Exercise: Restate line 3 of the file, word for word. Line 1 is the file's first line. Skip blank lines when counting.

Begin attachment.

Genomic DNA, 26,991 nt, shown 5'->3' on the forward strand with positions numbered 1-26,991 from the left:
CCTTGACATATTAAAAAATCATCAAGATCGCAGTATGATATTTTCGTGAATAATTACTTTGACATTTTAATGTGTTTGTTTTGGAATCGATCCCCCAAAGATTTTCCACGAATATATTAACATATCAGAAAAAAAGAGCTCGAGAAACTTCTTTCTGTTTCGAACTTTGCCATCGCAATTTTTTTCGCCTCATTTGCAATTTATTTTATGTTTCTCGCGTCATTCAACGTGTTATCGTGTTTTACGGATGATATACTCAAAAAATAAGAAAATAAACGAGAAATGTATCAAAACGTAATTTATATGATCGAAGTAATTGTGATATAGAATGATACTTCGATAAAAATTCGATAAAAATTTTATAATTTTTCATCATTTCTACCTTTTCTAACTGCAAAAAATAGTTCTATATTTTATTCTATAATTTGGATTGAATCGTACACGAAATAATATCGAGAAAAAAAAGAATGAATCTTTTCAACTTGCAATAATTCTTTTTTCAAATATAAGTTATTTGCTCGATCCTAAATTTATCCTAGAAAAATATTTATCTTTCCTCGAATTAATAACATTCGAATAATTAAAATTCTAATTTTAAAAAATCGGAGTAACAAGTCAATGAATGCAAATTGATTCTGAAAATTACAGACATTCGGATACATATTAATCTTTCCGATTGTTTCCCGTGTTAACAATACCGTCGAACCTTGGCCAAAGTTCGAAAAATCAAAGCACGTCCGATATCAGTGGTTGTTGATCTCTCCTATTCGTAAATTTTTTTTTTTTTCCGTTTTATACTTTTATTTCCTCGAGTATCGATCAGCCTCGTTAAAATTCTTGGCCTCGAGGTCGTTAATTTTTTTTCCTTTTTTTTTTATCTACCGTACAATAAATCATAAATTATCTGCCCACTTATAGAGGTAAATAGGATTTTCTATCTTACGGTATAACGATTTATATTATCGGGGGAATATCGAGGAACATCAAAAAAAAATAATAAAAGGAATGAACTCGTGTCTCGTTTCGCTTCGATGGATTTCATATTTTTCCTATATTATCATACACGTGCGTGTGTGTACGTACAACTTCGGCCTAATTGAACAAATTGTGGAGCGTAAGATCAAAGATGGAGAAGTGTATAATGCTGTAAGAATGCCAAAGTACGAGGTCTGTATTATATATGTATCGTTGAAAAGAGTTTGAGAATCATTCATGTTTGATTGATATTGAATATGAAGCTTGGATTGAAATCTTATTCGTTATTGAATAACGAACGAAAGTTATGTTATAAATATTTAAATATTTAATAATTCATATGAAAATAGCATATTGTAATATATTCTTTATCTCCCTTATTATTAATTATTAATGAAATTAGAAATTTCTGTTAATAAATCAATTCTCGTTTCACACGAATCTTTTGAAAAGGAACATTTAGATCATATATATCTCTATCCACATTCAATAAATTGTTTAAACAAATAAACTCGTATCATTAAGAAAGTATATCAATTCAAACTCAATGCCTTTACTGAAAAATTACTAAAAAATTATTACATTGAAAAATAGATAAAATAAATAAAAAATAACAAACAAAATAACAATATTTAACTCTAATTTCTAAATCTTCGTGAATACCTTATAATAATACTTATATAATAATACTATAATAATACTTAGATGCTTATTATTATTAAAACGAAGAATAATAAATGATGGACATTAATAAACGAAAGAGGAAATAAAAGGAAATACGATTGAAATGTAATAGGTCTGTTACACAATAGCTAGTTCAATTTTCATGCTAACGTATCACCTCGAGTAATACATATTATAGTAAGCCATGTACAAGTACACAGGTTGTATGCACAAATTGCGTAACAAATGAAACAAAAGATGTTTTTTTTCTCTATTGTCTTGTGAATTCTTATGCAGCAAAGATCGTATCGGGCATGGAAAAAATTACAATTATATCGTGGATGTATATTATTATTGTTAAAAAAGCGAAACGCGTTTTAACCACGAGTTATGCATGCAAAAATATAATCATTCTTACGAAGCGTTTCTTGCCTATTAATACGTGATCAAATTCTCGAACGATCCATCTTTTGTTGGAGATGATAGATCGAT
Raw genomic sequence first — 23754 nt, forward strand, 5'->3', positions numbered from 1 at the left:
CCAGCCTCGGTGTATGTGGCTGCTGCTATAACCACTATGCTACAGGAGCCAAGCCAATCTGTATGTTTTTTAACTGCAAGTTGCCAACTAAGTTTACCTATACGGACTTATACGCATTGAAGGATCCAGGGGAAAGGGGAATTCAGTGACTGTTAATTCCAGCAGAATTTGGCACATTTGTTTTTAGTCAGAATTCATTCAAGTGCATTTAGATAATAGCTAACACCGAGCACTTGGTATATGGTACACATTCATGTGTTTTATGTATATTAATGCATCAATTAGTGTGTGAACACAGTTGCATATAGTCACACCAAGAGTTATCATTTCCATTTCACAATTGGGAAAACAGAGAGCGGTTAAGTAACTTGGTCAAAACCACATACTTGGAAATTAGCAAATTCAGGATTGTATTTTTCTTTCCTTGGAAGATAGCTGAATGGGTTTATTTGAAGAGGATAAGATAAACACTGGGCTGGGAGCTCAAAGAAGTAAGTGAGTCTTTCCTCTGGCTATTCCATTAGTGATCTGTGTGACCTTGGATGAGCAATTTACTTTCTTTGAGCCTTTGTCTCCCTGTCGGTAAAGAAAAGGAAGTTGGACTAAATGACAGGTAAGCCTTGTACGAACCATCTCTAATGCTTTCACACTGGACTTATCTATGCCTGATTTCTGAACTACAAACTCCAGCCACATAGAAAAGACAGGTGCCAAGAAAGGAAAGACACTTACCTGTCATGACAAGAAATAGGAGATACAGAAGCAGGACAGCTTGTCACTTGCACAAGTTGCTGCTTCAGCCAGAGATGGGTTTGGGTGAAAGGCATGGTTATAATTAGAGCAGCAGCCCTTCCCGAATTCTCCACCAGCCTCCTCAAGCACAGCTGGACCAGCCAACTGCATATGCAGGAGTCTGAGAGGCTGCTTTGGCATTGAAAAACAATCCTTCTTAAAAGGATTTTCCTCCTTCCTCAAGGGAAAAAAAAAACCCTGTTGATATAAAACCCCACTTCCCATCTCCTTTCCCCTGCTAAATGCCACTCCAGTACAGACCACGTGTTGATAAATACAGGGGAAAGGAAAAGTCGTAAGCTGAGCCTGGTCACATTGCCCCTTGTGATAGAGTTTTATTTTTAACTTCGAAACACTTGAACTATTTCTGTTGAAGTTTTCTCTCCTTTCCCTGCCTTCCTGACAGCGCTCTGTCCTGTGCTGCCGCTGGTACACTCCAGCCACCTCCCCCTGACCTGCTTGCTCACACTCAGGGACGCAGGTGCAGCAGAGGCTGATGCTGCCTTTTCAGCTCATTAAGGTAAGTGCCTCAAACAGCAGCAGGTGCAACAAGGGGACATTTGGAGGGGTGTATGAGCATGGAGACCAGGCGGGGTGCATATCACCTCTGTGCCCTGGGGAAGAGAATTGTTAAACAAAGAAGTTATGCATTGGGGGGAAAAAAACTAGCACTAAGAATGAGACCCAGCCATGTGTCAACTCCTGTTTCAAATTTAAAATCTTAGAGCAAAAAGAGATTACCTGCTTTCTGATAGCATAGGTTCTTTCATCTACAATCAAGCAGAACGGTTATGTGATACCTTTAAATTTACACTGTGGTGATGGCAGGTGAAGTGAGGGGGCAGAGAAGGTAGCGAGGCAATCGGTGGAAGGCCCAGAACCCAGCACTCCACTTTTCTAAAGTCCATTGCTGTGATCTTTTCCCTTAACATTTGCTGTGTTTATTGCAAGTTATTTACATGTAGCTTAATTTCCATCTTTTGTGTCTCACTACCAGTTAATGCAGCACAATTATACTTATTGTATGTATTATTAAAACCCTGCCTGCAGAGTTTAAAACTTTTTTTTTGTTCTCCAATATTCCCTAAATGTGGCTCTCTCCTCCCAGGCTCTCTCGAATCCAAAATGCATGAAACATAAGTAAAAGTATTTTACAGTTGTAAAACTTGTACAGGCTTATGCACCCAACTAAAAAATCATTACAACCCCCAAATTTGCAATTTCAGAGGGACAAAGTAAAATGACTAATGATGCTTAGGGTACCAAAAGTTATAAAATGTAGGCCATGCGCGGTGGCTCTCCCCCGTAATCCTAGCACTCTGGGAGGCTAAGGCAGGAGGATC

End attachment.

Raw genomic sequence first — 23754 nt, forward strand, 5'->3', positions numbered from 1 at the left: